It is the last weekend of the circuit breaker. After all this time, we are still struggling to articulate our thoughts about this season. How is it that the days crawl by so slowly, yet another week has passed? How is it that we have all this time to rest, and yet sleep is restless? How is it possible that something happening on a colossal, global scale could also make our individual worlds shrink smaller than we could have imagined?
Both of us have careers that get their richness from genuine, warm interactions with others. One of us runs a small, retail-based creative business that has seen revenue come to a halt. The other has had all in-person conversations cut out completely, with only a pile of painful paperwork left to fill the gap. There have been days that we struggled with a sense of displacement and anxiety about the formless future. We can't work up the will to tackle the Room of Horrors in our new home, where all our boxes from moving still sit.
We read an essay on Joy a few days ago, by David Whyte. He said,
“[Joy is] overheard in the laughter of friendship. It is… the claiming of our place in the living conversation, the sheer privilege of being in the presence of a mountain, a sky, or a well-loved familiar face.”
Whyte's words are so beautiful, but they stung. One of our favourite ways to spend a day is to be at In Personam, to see people we've come to know as friends, to hear their laughter ring through the space. Our favourite feeling is to be under a slice of big, beautiful blue sky, driving up a mountain, somewhere both perfectly sunny and perfectly cold. We love feasts with our families and friends. We've not been able to enjoy any of those in a while.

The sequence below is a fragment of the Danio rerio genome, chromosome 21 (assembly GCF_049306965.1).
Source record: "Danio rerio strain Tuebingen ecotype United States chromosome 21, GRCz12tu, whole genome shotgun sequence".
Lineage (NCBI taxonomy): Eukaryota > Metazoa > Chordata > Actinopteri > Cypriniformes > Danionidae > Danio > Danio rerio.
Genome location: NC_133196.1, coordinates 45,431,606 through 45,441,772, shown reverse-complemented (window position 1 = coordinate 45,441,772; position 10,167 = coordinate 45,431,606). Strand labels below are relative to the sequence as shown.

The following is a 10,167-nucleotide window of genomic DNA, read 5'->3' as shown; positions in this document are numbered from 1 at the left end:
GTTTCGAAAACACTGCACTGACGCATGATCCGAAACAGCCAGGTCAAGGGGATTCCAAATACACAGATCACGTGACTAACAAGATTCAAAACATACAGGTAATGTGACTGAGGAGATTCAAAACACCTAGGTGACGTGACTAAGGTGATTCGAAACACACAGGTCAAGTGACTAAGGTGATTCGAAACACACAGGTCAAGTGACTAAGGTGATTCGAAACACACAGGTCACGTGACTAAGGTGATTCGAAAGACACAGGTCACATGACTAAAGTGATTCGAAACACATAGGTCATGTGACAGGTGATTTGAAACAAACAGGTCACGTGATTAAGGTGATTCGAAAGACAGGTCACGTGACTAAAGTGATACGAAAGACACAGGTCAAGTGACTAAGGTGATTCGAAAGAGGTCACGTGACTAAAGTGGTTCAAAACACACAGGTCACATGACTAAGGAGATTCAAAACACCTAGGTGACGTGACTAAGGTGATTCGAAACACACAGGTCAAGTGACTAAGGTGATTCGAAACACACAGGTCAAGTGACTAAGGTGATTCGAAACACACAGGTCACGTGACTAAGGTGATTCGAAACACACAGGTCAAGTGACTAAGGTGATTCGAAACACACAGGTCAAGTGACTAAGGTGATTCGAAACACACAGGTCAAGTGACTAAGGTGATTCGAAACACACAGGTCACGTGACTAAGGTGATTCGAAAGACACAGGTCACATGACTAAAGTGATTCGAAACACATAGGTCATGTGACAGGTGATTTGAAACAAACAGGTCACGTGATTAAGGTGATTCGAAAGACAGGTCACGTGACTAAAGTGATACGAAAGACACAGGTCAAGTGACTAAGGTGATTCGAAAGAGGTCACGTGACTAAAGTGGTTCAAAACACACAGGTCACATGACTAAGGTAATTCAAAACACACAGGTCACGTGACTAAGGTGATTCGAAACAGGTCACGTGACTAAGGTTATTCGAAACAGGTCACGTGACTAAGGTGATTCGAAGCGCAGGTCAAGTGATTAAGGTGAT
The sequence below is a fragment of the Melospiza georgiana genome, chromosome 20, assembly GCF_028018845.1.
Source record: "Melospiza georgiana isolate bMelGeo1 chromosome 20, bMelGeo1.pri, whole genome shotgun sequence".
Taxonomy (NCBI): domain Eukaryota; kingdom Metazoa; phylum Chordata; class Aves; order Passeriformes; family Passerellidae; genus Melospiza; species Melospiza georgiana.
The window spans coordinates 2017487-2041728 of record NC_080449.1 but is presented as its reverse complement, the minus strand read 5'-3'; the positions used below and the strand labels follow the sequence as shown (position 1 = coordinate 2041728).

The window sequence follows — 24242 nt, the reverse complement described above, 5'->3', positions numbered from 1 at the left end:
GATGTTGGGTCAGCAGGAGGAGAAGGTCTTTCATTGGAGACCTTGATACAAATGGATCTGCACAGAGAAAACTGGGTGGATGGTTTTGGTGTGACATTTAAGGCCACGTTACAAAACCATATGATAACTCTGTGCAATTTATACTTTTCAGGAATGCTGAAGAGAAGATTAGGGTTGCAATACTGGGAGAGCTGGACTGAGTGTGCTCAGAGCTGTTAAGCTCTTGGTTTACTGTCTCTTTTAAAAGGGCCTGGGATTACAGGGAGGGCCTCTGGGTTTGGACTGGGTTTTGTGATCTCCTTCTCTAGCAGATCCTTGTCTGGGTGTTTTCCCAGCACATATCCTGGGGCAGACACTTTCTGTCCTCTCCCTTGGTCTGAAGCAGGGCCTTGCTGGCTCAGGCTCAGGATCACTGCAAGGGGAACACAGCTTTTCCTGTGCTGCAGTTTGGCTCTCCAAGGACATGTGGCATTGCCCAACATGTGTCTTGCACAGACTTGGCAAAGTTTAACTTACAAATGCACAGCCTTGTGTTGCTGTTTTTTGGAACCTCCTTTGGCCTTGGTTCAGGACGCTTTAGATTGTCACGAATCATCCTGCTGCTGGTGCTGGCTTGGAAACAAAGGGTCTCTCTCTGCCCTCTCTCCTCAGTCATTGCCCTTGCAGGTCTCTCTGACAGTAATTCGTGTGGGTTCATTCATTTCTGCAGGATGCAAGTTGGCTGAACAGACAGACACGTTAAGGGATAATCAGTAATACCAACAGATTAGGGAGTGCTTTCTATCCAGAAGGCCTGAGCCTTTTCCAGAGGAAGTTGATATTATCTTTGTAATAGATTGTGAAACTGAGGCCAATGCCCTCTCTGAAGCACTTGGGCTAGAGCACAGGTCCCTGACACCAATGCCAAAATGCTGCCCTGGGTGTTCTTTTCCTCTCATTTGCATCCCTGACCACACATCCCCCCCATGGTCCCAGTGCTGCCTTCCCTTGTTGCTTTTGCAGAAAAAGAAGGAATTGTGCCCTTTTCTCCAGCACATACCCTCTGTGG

But this is how the essay chose to describe the experience of joy, in its final sentence:
“I was here, and you were here, and together we made a world.”
This is us. This is all we have, and all that we need. COVID-19 took away our honeymoon trip, but gave us two months to enjoy our new home which we barely had time to appreciate before. We get to see each other for more than half an hour, half-asleep in the mornings.
We have so much to be thankful for. We are healthy, live comfortably, and are constantly blessed by people showing their love by sending home-made ginger soup tangyuan, ayam buah keluak, loaves of bread, and piping-hot mee tai mak. We've not had to go grocery shopping for weeks.
For as long as this goes on, we will never say this situation is hopeless. We are determined to love life and see good days. We will see everyone again so very soon, and know that just like that – we will pick up right where we left off.